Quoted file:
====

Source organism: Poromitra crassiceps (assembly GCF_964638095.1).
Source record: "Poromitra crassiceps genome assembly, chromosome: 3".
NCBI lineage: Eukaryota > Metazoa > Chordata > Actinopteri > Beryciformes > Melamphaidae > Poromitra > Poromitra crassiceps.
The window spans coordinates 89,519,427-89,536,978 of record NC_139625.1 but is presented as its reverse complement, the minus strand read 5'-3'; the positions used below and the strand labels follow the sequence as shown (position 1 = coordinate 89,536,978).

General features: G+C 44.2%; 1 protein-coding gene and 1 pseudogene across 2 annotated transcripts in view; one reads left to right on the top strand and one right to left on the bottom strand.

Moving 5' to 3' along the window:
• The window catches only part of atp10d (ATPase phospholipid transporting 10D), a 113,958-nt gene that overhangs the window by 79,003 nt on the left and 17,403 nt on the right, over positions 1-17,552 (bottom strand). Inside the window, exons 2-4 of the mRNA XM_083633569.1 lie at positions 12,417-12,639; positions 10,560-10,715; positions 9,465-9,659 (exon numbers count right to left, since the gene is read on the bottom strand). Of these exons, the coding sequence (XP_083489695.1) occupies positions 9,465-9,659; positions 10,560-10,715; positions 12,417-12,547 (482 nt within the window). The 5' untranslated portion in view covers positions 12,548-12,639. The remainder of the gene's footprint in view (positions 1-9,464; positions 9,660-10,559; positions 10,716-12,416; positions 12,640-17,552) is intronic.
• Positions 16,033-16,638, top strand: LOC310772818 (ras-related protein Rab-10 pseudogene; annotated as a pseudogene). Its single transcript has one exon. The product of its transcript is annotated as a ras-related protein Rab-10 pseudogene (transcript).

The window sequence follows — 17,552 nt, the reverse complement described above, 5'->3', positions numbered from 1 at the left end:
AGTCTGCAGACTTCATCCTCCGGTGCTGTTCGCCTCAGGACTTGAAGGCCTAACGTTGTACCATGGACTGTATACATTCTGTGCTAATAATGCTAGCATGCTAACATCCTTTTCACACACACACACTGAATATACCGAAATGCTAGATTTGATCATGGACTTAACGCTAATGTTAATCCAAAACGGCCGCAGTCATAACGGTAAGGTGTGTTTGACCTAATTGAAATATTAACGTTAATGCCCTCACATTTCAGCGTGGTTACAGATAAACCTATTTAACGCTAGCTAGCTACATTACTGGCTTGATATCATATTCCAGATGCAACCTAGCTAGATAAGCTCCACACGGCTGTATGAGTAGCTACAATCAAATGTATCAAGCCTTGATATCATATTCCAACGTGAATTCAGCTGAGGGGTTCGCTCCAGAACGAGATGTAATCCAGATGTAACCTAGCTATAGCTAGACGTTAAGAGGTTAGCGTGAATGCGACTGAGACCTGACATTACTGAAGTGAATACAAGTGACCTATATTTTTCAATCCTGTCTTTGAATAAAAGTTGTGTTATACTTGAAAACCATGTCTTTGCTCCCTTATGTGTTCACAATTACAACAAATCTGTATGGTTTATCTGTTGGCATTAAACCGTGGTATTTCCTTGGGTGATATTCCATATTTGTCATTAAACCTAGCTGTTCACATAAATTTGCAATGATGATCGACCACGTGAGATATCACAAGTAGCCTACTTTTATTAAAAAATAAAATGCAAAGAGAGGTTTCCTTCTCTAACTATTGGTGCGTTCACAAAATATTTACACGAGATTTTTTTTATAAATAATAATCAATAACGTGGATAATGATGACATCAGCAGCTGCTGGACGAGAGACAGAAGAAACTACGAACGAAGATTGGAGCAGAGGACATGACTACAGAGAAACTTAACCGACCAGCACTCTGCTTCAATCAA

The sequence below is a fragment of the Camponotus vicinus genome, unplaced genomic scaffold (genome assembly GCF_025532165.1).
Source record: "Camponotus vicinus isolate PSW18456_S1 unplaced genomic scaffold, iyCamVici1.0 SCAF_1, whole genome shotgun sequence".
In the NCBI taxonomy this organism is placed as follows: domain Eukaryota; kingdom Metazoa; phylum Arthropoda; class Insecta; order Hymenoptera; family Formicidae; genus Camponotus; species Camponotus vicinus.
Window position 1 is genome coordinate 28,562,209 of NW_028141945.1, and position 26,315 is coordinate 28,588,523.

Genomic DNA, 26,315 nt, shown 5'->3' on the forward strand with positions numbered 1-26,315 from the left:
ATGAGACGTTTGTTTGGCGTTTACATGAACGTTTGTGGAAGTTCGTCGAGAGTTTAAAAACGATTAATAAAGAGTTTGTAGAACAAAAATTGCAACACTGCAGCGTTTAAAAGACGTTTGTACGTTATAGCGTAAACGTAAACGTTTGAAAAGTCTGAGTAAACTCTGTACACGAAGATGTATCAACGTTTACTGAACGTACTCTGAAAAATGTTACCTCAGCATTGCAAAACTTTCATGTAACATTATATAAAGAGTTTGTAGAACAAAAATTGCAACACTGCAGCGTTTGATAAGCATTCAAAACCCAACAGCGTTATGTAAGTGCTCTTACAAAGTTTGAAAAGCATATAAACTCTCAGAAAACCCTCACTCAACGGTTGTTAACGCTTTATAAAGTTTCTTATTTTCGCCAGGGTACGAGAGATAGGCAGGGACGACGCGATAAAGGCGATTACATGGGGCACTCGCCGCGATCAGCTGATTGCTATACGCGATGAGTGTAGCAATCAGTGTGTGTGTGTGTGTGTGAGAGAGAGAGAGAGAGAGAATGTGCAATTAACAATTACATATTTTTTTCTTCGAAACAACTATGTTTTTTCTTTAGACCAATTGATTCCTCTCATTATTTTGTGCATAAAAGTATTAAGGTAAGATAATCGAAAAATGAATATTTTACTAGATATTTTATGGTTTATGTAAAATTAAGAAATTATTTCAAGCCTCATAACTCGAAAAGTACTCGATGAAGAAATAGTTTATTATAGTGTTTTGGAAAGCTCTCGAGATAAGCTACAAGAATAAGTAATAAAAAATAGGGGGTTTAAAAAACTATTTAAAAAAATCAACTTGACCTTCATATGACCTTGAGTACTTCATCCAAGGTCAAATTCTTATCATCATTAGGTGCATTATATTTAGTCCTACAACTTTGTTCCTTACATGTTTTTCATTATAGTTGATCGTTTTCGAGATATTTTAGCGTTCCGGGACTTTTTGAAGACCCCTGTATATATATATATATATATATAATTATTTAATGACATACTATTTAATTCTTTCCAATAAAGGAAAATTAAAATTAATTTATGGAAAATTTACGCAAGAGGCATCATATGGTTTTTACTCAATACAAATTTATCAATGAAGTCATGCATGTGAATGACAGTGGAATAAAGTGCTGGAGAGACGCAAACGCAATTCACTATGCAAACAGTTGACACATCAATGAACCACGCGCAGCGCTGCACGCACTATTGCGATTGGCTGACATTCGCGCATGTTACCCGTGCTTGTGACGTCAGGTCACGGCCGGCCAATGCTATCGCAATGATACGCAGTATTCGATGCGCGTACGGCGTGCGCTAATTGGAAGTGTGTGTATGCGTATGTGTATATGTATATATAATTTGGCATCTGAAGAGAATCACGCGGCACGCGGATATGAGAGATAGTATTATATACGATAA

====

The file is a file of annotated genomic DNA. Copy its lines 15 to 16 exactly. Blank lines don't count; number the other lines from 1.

Genomic DNA, 26,315 nt, shown 5'->3' on the forward strand with positions numbered 1-26,315 from the left:
ATGAGACGTTTGTTTGGCGTTTACATGAACGTTTGTGGAAGTTCGTCGAGAGTTTAAAAACGATTAATAAAGAGTTTGTAGAACAAAAATTGCAACACTGCAGCGTTTAAAAGACGTTTGTACGTTATAGCGTAAACGTAAACGTTTGAAAAGTCTGAGTAAACTCTGTACACGAAGATGTATCAACGTTTACTGAACGTACTCTGAAAAATGTTACCTCAGCATTGCAAAACTTTCATGTAACATTATATAAAGAGTTTGTAGAACAAAAATTGCAACACTGCAGCGTTTGATAAGCATTCAAAACCCAACAGCGTTATGTAAGTGCTCTTACAAAGTTTGAAAAGCATATAAACTCTCAGAAAACCCTCACTCAACGGTTGTTAACGCTTTATAAAGTTTCTTATTTTCGCCAGGGTACGAGAGATAGGCAGGGACGACGCGATAAAGGCGATTACATGGGGCACTCGCCGCGATCAGCTGATTGCTATACGCGATGAGTGTAGCAATCAGTGTGTGTGTGTGTGTGTGAGAGAGAGAGAGAGAGAGAATGTGCAATTAACAATTACATATTTTTTTCTTCGAAACAACTATGTTTTTTCTTTAGACCAATTGATTCCTCTCATTATTTTGTGCATAAAAGTATTAAGGTAAGATAATCGAAAAATGAATATTTTACTAGATATTTTATGGTTTATGTAAAATTAAGAAATTATTTCAAGCCTCATAACTCGAAAAGTACTCGATGAAGAAATAGTTTATTATAGTGTTTTGGAAAGCTCTCGAGATAAGCTACAAGAATAAGTAATAAAAAATAGGGGGTTTAAAAAACTATTTAAAAAAATCAACTTGACCTTCATATGACCTTGAGTACTTCATCCAAGGTCAAATTCTTATCATCATTAGGTGCATTATATTTAGTCCTACAACTTTGTTCCTTACATGTTTTTCATTATAGTTGATCGTTTTCGAGATATTTTAGCGTTCCGGGACTTTTTGAAGACCCCTGTATATATATATATATATATATAATTATTTAATGACATACTATTTAATTCTTTCCAATAAAGGAAAATTAAAATTAATTTATGGAAAATTTACGCAAGAGGCATCATATGGTTTTTACTCAATACAAATTTATCAATGAAGTCATGCATGTGAATGACAGTGGAATAAAGTGCTGGAGAGACGCAAACGCAATTCACTATGCAAACAGTTGACACATCAATGAACCACGCGCAGCGCTGCACGCACTATTGCGATTGGCTGACATTCGCGCATGTTACCCGTGCTTGTGACGTCAGGTCACGGCCGGCCAATGCTATCGCAATGATACGCAGTATTCGATGCGCGTACGGCGTGCGCTAATTGGAAGTGTGTGTATGCGTATGTGTATATGTATATATAATTTGGCATCTGAAGAGAATCACGCGGCACGCGGATATGAGAGATAGTATTATATACGATAA